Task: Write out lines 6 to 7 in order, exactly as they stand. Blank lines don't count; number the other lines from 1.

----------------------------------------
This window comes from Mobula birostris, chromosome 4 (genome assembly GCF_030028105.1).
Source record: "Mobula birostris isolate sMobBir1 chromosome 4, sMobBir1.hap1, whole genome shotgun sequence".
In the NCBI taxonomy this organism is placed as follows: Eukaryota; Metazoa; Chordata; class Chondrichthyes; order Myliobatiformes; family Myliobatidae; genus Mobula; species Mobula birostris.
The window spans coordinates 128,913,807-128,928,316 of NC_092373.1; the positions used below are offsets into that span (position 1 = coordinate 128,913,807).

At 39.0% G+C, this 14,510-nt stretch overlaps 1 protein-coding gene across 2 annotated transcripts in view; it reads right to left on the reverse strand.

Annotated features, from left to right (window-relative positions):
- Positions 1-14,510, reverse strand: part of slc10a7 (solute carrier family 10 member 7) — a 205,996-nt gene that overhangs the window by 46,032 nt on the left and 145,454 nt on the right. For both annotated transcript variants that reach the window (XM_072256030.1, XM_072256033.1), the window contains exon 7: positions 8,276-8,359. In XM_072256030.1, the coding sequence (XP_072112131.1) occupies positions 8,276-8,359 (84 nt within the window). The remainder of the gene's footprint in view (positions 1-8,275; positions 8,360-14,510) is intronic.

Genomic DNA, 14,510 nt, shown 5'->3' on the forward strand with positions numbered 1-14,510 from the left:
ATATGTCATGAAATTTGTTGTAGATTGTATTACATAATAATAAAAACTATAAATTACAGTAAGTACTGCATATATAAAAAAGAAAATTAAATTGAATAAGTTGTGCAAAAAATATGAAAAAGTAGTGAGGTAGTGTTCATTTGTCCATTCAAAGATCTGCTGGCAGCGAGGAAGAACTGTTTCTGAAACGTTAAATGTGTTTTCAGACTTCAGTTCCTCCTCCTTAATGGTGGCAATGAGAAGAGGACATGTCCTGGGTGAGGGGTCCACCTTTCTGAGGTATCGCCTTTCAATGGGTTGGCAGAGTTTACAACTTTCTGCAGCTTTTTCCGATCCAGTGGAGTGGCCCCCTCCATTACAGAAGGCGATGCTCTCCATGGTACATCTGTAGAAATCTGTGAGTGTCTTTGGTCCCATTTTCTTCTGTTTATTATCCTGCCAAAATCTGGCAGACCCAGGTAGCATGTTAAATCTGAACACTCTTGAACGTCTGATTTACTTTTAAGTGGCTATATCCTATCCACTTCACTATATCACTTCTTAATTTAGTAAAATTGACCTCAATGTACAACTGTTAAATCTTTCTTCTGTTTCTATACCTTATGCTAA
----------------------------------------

Annotated features, from left to right (window-relative positions):
- Positions 1-14,510, reverse strand: part of slc10a7 (solute carrier family 10 member 7) — a 205,996-nt gene that overhangs the window by 46,032 nt on the left and 145,454 nt on the right. For both annotated transcript variants that reach the window (XM_072256030.1, XM_072256033.1), the window contains exon 7: positions 8,276-8,359. In XM_072256030.1, the coding sequence (XP_072112131.1) occupies positions 8,276-8,359 (84 nt within the window). The remainder of the gene's footprint in view (positions 1-8,275; positions 8,360-14,510) is intronic.